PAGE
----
Friday, December 27, 2013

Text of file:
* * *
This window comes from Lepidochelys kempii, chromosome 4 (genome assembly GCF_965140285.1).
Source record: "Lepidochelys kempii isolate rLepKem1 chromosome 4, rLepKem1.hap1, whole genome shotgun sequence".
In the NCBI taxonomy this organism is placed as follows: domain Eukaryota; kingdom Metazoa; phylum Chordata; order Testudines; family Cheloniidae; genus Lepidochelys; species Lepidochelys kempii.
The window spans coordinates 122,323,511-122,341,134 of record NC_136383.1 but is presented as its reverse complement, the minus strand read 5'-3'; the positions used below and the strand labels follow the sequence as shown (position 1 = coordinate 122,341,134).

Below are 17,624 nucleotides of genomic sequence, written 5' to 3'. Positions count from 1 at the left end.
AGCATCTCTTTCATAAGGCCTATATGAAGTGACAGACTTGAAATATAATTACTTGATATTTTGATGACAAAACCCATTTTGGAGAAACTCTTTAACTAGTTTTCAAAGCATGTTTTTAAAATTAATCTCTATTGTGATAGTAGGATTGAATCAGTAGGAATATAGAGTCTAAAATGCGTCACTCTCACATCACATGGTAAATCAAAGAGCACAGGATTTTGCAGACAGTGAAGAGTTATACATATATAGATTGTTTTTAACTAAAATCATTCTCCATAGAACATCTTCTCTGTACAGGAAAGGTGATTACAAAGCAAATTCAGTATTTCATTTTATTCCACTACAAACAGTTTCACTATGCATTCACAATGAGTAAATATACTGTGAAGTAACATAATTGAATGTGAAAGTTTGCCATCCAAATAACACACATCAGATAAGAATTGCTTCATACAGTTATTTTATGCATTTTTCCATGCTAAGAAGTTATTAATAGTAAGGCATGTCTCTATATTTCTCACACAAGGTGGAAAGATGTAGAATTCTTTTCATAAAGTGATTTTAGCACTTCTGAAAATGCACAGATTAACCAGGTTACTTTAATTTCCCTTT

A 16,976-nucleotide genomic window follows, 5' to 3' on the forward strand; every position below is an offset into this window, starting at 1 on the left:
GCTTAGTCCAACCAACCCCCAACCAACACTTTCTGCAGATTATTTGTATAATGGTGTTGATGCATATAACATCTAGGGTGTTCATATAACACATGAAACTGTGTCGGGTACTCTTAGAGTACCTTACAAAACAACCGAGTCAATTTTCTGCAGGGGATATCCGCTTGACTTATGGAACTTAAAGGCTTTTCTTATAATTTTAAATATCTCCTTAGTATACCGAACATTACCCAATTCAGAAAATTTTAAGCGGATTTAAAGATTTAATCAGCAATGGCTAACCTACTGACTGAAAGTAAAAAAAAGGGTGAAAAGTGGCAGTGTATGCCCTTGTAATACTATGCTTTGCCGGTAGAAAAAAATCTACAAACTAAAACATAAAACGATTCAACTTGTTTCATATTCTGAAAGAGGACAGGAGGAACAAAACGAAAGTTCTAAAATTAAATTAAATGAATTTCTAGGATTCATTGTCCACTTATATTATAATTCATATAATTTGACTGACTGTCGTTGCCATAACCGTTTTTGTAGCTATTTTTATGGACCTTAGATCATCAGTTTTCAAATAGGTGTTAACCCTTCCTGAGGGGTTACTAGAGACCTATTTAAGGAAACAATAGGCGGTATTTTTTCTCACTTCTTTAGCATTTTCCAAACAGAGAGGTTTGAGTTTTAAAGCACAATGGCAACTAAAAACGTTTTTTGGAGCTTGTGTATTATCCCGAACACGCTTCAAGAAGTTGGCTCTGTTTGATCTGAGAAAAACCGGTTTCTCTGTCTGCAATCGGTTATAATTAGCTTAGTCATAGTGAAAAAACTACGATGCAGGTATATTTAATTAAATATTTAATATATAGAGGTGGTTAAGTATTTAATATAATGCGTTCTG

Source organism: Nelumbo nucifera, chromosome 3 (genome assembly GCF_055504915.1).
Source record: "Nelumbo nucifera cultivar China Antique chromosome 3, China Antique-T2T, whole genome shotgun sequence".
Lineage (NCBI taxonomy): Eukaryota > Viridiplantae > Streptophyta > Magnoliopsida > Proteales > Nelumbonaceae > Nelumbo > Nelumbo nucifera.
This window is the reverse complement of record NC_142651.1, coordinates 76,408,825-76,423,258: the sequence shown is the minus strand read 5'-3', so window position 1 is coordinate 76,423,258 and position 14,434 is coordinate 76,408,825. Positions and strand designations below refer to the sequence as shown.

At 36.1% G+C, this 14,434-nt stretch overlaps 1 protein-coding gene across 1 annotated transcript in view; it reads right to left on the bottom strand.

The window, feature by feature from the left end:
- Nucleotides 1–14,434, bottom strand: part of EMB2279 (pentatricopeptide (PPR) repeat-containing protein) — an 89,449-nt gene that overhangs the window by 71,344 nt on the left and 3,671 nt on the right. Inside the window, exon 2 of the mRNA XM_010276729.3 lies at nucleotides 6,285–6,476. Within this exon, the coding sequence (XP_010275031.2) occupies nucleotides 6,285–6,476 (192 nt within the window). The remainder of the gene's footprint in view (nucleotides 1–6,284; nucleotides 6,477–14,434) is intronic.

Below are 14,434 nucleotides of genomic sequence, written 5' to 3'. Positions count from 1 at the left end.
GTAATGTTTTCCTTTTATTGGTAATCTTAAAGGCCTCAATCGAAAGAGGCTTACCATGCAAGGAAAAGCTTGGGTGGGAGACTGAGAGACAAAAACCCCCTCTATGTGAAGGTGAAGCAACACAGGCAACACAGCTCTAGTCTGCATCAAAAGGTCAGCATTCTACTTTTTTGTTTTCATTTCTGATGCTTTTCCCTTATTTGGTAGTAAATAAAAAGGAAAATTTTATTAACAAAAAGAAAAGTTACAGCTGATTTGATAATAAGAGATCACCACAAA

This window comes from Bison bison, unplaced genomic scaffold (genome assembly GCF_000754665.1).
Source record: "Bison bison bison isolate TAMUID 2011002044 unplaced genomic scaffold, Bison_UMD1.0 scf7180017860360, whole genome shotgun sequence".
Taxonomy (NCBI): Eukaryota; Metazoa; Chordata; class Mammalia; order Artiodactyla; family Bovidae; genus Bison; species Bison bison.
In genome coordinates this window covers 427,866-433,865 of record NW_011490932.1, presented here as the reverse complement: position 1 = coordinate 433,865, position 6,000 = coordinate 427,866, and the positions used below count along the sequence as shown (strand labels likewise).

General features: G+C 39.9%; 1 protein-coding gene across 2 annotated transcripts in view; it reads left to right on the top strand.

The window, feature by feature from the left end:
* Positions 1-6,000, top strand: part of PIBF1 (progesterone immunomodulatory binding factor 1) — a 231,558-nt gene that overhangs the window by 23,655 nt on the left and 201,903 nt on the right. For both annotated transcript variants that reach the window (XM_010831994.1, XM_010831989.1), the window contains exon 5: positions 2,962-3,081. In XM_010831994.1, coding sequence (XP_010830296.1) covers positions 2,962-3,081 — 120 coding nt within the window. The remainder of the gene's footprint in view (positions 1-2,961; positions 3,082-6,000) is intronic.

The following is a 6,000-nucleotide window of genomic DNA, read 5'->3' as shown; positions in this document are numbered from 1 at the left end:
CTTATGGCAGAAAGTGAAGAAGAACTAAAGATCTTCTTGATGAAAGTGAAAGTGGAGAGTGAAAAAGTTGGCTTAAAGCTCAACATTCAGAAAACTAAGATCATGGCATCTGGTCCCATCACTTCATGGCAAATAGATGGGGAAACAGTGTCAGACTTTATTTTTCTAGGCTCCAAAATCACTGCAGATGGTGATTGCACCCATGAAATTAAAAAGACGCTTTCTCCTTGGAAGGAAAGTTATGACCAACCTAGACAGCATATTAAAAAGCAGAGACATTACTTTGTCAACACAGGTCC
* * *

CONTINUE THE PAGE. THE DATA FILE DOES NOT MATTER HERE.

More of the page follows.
My grandfather had a small white house with a large orchard we would spend summers at when I was a little boy. Back then it was enchanting. As years gone by lack of modern amenities such as indoor plumbing, color TV and electricity without frequent outages kind of lost its charm so we eventually stopped going. One of the most magical places on his property was the shed full of things he never allowed to throw out. You may call it junk, I called it his treasures. Furs, furniture, machines of yesteryear, everything had some value to him, I actually he believed some of those things have value or may be useful in the future. Either way  it felt like he never parted with anything and it was just added to the pile. There was no order or logic to this collection- it was just a lot of stuff. My dad is similar in the sense. In our three bedroom apartment most if not all of the cabinet space was taken over by his nick nacks, parts and tools. To his credit, he did use some of it though as he was single handily responsible for all the remodeling and home improvement. Also, back in the day in Communist times everything was really hard to get, so I understand the hesitation of letting things go. But the problem was with all the things useful and not piled together, you couldn't really find anything and quickly you'd run out of space.  When no one was looking, my mother- the practical, level headed cleaner of the house would raid some of those places and indiscriminately throw most of it out. For years we had a large pile of newspapers in the living room. What for? Who knows. In that sense I take after my dad. I have the" I may need it at some point" or "It's going to be useful at some point" instinct.  Having a pile of junk is one thing, but keeping it organized is another. If my mom saw a mess in my room when I lived with my parents she'd clean it and dispose large quantities of it. I now think, quite frankly that I'll need it at some point in the future (and never "now") is a code word for never. Yes, I tend to be a hoarder myself. It's not even that I think I'll use most of it for anything, it's just that I don't have time or the energy and I just really, really don't want to go through the junk mail that comes in every week or the law magazines I just put on the top of my bookshelves always thinking: One day. But I really don't have the space in my one bedroom apartment to store any of that stuff. A very attractive offer from National Geographic came in the mail- an annual subscription for next to nothing, but all I could think of was another pile people will be tripping over a year from now. I guess I have a bit of my mother in me as well. Once in a while I take one of those lawn and leaves plastic bags and take on an "everything must go" attitude. I did that just before Christmas. Programs from the theatre, catalogs, mail, cards, I don't have room to be that sentimental. Some of the things from my old apartments- will I ever use it? Loading things in those bags and setting them in front of my door for pick up actually made me feel good. I was freer and lighter and I was letting things go. My mom uses cleaning as a way to process through some things and channel her stress into something productive. I did it to distract me from the work I should have been doing and yet it made me feel good. I was thinking of my dad and my grandpa  and how much better I feel not being tied down to a lot of things I don't need anymore anyway. It's a New Year, isn't it? So out with the old...    

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